Regulatory policy going forward may be in jeopardy because of the Congressional Review Act (CRA), which can be leveraged in the right political environment to unwind major regulatory actions.
There are several laws that get little visibility in the public spotlight yet have a tremendous impact on policymaking and the regulatory environment. The Congressional Review Act (CRA) is one of those laws that can be leveraged in the right political environment to unwind major regulatory actions. Depending on the outcome of the 2020 election, regulatory policy going forward may be in jeopardy because of this little-known law and this month will likely mark the start of a critical review period for those hoping to use the CRA for their own regulatory advantage.
Republicans won new majorities in the House and Senate in 1994 on a platform to reform the federal government, known as the “Contract with America.” The CRA was passed as part of the Contract with America Advancement Act of 1996, which implemented much of the agenda outlined on the campaign trail.
The intent of the CRA was to provide some balance between Congress and the executive branch as federal agencies issued new regulations. The law allows for Congress to introduce a joint resolution of disapproval on new federal regulations within 60 legislative days of the regulation being finalized. Of course, this is politically difficult because it requires majorities in both the House and Senate to pass the resolution and the President to sign it.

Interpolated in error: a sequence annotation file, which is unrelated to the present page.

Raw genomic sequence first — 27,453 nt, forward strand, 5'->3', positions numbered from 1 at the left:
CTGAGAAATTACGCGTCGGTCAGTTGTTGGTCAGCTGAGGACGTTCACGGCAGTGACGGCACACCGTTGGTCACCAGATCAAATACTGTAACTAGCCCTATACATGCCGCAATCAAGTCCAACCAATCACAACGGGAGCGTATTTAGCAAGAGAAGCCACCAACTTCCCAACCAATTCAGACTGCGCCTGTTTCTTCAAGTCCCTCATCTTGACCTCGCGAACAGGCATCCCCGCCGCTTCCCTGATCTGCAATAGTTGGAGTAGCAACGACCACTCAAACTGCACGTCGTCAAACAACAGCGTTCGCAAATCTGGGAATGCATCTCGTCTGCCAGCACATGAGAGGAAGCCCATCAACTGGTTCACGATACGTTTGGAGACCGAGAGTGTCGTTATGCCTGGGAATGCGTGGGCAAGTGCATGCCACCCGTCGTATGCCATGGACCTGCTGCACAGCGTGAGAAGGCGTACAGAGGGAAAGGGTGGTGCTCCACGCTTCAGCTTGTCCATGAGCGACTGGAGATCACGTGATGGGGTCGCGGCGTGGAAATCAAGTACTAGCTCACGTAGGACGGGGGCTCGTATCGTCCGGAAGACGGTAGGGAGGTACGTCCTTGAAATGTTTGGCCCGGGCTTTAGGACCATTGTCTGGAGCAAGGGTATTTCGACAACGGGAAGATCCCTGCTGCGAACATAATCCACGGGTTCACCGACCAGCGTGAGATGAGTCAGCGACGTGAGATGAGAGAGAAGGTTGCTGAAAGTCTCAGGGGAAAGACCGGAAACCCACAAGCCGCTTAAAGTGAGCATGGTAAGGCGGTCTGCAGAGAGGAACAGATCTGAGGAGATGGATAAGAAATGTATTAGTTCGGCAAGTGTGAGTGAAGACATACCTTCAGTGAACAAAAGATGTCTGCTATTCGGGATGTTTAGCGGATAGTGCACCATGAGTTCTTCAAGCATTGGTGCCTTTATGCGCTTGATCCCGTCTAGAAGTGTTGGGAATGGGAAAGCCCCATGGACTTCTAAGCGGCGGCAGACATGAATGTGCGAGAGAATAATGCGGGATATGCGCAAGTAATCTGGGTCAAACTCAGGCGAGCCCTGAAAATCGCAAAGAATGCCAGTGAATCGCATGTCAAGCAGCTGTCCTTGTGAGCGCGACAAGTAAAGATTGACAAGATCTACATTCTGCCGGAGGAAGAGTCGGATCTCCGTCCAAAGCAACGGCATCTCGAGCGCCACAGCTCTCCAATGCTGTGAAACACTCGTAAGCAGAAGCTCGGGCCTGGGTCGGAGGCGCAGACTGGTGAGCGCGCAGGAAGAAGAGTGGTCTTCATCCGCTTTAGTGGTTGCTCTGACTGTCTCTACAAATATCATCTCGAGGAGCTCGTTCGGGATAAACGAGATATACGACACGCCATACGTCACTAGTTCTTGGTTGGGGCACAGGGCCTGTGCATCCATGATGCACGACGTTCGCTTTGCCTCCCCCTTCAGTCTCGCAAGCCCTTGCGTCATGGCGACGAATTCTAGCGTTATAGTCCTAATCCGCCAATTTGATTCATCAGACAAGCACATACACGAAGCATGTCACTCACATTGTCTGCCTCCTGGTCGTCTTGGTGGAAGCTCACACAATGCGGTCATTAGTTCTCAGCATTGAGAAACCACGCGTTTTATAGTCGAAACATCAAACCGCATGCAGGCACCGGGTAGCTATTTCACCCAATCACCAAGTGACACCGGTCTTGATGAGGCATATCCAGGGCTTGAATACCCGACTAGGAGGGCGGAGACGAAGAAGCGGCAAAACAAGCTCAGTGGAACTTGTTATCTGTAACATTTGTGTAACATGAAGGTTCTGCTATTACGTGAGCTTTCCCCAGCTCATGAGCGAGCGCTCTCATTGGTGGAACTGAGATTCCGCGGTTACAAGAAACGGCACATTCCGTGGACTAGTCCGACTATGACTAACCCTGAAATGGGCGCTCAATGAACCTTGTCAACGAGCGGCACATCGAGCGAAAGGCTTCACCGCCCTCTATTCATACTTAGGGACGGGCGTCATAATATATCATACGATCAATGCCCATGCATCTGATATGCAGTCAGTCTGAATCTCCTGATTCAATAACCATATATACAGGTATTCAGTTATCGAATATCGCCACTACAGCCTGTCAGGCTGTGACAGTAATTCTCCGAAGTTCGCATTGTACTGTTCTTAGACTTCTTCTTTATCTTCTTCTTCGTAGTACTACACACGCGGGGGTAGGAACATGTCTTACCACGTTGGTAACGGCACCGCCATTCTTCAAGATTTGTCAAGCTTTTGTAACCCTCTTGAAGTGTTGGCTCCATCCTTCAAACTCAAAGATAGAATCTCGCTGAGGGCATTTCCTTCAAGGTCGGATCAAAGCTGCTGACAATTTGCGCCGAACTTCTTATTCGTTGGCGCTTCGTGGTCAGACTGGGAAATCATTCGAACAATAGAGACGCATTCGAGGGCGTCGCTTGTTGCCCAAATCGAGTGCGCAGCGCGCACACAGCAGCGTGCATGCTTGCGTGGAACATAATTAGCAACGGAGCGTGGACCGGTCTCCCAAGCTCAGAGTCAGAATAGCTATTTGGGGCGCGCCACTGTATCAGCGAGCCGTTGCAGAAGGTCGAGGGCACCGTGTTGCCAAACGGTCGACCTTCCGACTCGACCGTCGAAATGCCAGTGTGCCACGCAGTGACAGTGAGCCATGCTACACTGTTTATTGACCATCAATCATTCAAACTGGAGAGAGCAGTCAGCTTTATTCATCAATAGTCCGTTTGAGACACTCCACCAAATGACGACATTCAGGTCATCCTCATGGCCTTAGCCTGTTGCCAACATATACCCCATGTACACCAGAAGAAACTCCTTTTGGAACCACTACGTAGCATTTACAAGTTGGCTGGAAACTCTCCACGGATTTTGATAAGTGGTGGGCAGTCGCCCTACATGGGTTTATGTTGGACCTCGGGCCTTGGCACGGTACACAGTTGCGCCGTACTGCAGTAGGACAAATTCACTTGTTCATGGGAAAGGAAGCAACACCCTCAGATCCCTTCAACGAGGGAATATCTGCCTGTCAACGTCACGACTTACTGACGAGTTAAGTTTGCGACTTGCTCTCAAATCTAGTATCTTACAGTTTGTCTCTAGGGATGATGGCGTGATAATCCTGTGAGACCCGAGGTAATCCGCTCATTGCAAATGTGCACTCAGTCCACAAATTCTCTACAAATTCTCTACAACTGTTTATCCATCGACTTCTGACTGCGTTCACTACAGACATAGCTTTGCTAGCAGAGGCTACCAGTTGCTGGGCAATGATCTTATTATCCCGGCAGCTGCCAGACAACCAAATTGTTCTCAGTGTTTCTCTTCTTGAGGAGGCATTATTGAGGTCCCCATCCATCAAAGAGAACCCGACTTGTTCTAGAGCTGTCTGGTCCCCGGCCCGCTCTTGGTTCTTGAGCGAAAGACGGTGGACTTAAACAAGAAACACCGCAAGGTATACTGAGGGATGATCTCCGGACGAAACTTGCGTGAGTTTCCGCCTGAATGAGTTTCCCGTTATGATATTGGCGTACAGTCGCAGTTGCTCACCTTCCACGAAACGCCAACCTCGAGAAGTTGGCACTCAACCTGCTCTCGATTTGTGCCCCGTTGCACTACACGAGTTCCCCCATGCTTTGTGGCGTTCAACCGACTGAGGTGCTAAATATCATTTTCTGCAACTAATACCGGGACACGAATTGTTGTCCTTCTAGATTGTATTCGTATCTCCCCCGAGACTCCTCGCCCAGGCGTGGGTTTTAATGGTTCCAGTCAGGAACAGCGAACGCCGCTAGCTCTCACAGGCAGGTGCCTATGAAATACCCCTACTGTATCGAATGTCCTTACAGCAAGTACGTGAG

However, if the political landscape aligns, this can be a very powerful tool. The CRA has been effectively used to reverse seventeen rules since the law was passed – one during the 107th Congress and sixteen during the 115th Congress when the White House, House, and Senate were led by Republicans and they were able to reverse regulations issues in the last 60 days of the Obama Administration.
Democrats took note of how Republicans leveraged the CRA in the last Congress. If Democrats win the White House and a majority in the Senate in the upcoming election, they will quickly turn to the CRA as a vehicle to upend some of President Trump’s regulatory agenda.
At some point this month (potentially as early as May 20th) Congress will likely only have 60 legislative days remaining in the 116th Congress, which officially triggers CRA opportunities for next year. Any regulation issued during the last 60 legislative days of this session would be eligible for a CRA resolution of disapproval next year. As federal agencies work to finalize new regulations, Democrats will look to the CRA as their last hope to reverse them, but only if they have big wins in the Senate and the White House in November.
It is worth watching two important factors when considering if the CRA will be useful next year: one, the regulations issues over the next 60 legislative days and, two, the outcome of the 2020 election.